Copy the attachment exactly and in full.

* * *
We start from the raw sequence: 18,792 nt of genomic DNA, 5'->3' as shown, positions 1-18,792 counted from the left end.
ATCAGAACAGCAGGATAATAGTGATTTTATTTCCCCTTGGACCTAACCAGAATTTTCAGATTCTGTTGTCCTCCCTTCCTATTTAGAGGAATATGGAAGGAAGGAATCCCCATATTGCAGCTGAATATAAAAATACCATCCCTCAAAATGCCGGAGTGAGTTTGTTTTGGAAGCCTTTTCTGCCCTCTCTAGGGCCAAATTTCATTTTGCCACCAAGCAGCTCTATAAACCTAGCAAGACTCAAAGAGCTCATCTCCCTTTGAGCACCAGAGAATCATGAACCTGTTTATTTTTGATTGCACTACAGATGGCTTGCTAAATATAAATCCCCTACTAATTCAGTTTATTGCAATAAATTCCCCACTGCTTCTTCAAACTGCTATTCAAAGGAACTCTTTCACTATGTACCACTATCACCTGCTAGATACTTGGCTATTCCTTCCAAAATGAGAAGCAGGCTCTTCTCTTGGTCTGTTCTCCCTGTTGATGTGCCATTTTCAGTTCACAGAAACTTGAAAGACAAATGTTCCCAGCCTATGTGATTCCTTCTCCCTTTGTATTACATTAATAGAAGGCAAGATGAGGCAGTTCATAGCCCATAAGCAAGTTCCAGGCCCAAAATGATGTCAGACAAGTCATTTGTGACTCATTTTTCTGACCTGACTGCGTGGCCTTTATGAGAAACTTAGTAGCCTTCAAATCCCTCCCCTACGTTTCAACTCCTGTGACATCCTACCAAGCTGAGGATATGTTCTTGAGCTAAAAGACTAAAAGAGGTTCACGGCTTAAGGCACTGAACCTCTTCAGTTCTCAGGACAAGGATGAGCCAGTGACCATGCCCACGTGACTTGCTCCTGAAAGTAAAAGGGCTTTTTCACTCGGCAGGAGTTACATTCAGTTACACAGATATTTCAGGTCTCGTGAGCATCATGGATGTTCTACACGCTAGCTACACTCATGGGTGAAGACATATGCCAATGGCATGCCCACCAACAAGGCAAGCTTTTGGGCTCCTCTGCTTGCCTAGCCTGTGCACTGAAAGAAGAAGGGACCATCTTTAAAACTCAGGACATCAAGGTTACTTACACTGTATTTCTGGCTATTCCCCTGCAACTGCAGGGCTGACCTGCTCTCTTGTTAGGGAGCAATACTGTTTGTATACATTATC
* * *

We start from the raw sequence: 18,792 nt of genomic DNA, 5'->3' as shown, positions 1-18,792 counted from the left end.
ATCAGAACAGCAGGATAATAGTGATTTTATTTCCCCTTGGACCTAACCAGAATTTTCAGATTCTGTTGTCCTCCCTTCCTATTTAGAGGAATATGGAAGGAAGGAATCCCCATATTGCAGCTGAATATAAAAATACCATCCCTCAAAATGCCGGAGTGAGTTTGTTTTGGAAGCCTTTTCTGCCCTCTCTAGGGCCAAATTTCATTTTGCCACCAAGCAGCTCTATAAACCTAGCAAGACTCAAAGAGCTCATCTCCCTTTGAGCACCAGAGAATCATGAACCTGTTTATTTTTGATTGCACTACAGATGGCTTGCTAAATATAAATCCCCTACTAATTCAGTTTATTGCAATAAATTCCCCACTGCTTCTTCAAACTGCTATTCAAAGGAACTCTTTCACTATGTACCACTATCACCTGCTAGATACTTGGCTATTCCTTCCAAAATGAGAAGCAGGCTCTTCTCTTGGTCTGTTCTCCCTGTTGATGTGCCATTTTCAGTTCACAGAAACTTGAAAGACAAATGTTCCCAGCCTATGTGATTCCTTCTCCCTTTGTATTACATTAATAGAAGGCAAGATGAGGCAGTTCATAGCCCATAAGCAAGTTCCAGGCCCAAAATGATGTCAGACAAGTCATTTGTGACTCATTTTTCTGACCTGACTGCGTGGCCTTTATGAGAAACTTAGTAGCCTTCAAATCCCTCCCCTACGTTTCAACTCCTGTGACATCCTACCAAGCTGAGGATATGTTCTTGAGCTAAAAGACTAAAAGAGGTTCACGGCTTAAGGCACTGAACCTCTTCAGTTCTCAGGACAAGGATGAGCCAGTGACCATGCCCACGTGACTTGCTCCTGAAAGTAAAAGGGCTTTTTCACTCGGCAGGAGTTACATTCAGTTACACAGATATTTCAGGTCTCGTGAGCATCATGGATGTTCTACACGCTAGCTACACTCATGGGTGAAGACATATGCCAATGGCATGCCCACCAACAAGGCAAGCTTTTGGGCTCCTCTGCTTGCCTAGCCTGTGCACTGAAAGAAGAAGGGACCATCTTTAAAACTCAGGACATCAAGGTTACTTACACTGTATTTCTGGCTATTCCCCTGCAACTGCAGGGCTGACCTGCTCTCTTGTTAGGGAGCAATACTGTTTGTATACATTATC